By Lauren Garcia / Photo Editor
By Lauren Garcia / Photo Editor
The long awaited NASCAR Hall of Fame induction ceremony took place on May 23 in Charlotte, NC.
The first five to be inducted were Bill France Sr., Richard Petty, Bill France Jr., Junior Johnson, and Dale Earnhardt Sr.
The event was covered and broadcast live by the SPEED channel and long time announcer Mike Joy served as the host for the afternoon.
The ceremony was filled with heartfelt speeches, video footage and tributes for each of the deserving nominees.
Each inductee was given a hall of fame ring with their name engraved into the metal.
France Sr. was the first to be inducted into the Hall of Fame by attorney and long time friend, John Cassidy.
Jim France received the honor for his father.
Bill France Sr. is considered one of the founding fathers of the 62-year-old sport.
He built Daytona International Speedway and was the first to produce big time facilities where motor sport racing could take place.
He was one of the main contributors in helping the sport to evolve from dirt tracks to paved tracks.
Next, was the one and only Petty, the first driver to be inducted into the hall of fame and was introduced by his son, Kyle Petty.
“(Petty is) possibly the best driver all of time,” Dick Berggren said.
Petty was the first and only driver to win seven titles, seven Daytona 500s and 200 races, including 27 in 1967.
France Jr. was the third to be inducted.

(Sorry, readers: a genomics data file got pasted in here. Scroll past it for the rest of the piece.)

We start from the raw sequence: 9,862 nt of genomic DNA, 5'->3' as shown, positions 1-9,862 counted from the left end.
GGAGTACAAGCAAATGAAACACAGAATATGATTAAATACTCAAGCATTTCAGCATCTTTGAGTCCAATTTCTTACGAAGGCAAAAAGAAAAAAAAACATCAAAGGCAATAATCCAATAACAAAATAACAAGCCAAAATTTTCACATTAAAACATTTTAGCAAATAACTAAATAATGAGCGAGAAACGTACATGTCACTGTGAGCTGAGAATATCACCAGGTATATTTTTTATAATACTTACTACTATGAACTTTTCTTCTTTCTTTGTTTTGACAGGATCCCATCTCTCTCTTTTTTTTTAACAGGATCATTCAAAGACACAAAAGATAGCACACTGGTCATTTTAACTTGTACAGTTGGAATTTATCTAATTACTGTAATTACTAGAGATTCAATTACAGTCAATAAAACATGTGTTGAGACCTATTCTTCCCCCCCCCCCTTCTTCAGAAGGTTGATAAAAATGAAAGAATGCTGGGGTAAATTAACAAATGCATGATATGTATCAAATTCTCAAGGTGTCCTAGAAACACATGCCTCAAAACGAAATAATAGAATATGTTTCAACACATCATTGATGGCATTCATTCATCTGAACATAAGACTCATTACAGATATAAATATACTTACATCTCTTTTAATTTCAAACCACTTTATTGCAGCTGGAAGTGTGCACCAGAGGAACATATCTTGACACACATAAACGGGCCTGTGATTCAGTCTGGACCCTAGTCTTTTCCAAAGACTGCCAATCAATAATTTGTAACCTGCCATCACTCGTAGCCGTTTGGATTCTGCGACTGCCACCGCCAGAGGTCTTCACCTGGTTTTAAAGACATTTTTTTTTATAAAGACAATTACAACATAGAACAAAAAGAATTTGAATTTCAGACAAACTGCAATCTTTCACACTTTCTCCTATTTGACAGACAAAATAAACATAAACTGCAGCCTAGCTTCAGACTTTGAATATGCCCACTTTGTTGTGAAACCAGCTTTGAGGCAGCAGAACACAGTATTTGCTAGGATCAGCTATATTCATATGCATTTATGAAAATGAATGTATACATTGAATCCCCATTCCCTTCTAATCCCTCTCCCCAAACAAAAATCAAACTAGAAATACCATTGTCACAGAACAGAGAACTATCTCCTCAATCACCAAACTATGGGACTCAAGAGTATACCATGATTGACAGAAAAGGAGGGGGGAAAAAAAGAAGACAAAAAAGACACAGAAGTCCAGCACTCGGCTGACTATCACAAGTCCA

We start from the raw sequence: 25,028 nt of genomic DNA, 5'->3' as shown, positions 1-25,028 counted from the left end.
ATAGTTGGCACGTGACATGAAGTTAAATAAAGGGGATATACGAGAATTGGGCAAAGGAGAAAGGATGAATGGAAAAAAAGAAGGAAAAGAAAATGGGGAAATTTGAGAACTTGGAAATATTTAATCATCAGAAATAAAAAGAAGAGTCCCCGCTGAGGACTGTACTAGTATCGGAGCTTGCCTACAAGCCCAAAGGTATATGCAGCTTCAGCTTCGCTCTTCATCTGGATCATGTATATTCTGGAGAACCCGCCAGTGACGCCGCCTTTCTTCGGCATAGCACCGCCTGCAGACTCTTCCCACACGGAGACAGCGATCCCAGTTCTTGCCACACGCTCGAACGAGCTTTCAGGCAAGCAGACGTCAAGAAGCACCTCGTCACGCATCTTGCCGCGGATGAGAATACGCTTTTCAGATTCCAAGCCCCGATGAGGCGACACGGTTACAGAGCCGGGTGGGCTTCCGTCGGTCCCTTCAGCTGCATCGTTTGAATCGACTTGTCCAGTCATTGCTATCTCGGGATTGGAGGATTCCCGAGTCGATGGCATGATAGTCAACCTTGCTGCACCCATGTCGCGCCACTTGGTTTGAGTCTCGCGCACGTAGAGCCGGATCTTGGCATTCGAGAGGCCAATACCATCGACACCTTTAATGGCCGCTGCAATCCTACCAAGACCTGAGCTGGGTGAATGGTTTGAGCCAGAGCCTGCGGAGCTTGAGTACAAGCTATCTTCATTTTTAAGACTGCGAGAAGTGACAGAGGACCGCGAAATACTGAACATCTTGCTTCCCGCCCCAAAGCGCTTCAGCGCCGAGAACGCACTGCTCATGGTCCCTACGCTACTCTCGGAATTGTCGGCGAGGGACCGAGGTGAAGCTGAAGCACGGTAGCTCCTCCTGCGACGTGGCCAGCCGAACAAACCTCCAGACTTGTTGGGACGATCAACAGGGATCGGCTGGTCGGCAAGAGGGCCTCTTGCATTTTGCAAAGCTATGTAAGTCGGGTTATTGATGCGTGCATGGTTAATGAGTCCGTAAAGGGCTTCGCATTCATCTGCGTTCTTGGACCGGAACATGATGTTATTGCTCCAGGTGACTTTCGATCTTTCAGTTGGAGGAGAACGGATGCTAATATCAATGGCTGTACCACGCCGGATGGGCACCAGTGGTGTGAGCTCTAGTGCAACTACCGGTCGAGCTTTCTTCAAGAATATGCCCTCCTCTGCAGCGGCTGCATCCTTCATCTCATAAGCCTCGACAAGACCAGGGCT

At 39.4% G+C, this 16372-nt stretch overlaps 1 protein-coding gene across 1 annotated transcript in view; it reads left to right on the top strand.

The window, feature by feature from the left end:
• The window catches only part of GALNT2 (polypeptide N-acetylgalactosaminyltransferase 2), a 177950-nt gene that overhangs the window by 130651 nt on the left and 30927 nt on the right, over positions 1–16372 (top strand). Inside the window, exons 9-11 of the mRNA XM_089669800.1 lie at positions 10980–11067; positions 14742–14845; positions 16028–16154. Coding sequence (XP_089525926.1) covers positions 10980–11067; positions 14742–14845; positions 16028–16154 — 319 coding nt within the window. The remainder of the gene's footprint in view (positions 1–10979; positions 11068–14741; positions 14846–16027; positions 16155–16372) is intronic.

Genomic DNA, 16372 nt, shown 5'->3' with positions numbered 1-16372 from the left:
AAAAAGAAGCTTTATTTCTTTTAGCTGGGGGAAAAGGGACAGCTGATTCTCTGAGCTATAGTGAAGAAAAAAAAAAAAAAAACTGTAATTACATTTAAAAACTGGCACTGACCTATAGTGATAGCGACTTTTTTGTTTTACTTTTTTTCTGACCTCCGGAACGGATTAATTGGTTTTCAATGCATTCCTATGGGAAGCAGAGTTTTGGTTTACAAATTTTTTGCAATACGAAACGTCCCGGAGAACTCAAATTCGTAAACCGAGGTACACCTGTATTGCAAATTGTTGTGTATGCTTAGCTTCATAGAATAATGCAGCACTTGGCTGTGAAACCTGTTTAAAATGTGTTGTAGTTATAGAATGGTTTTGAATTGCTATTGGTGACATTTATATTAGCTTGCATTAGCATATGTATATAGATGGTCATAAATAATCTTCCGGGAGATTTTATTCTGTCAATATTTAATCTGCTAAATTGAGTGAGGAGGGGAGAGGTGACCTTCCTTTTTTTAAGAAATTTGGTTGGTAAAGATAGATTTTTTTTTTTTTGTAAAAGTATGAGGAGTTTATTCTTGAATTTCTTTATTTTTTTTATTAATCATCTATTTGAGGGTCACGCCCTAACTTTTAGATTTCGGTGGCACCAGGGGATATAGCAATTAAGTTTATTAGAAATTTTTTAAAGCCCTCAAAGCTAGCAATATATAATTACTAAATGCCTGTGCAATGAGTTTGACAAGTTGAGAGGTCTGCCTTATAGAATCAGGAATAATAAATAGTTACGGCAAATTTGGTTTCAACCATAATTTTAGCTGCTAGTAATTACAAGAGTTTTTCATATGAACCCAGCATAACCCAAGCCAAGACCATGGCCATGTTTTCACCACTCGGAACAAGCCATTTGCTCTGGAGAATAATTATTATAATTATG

France Jr.’s daughter, Lesa France Kennedy, and son, NASCAR’s CEO and chairman, Brian France accepted the award for their father.
France Jr.’s primary achievement was securing the R.J. Reynolds Winston brand as the first securing sponsor, which got the sport up and running.
France Jr. helped organize and form what is now called the Nationwide Series, along with starting what is now known as the Craftsman Truck series.
Robert Glenn Junior Johnson, particularly known as Junior Johnson, was the fourth to be inducted into the hall of fame by the Executive Director of the NASCAR Hall of Fame, Winston Kelley along with Johnson’s son Robert Glenn Johnson III.
Johnson discovered the draft at Daytona International Speedway, which has become what the track is known for.
Johnson was both a successful driver, as well as a car owner.
He never drove as a full time driver, but still managed to attain 50 wins.
After accomplishing all he set out to do on the track, he became a car owner.
He led driver Cale Yarborough to win three consecutive championships followed by Darrell Waltrip.
Waltrip also won three championships for Johnson as a car owner.
The fifth and final inductee for the day was Earnhardt, most popularly known as “the intimidator.”
Car owner, and past crew chief, Richard Childress, inducted Earnhardt into the Hall of Fame.
Accepting the award on behalf of Earnhardt, was his wife Teresa Earnhardt, sons Kerry and Dale Jr., and daughters Kelly and Taylor.
Earnhardt tied Richard Petty’s astounding record of seven championships.
It took Dale quite some time to win the Daytona 500, but when he finally did, every man from every crew was out there congratulating him.
These five men inducted in the Hall of Fame shaped and molded the sport into what it is today.
Fans participated in the voting process, which was conducted via NASCAR.com, by selecting up to five of the 25 nominees into the NASCAR Hall of Fame for the 2010 inaugural class.
From that point, the top five nominees, based on fan voting, were submitted to the NASCAR Hall of Fame voting panel where they had the final say in the nominations.
Beginning in July, the process for the 2011 class of the NASCAR Hall of Fame will commence where the next 25 nominees will be announced.
The class of 2011 is scheduled to be announced in October.
The NASCAR Hall of Fame had its grand opening on May 11 in Charlotte, NC, where the new facility honors the history and outstanding contributors to the success of the sport.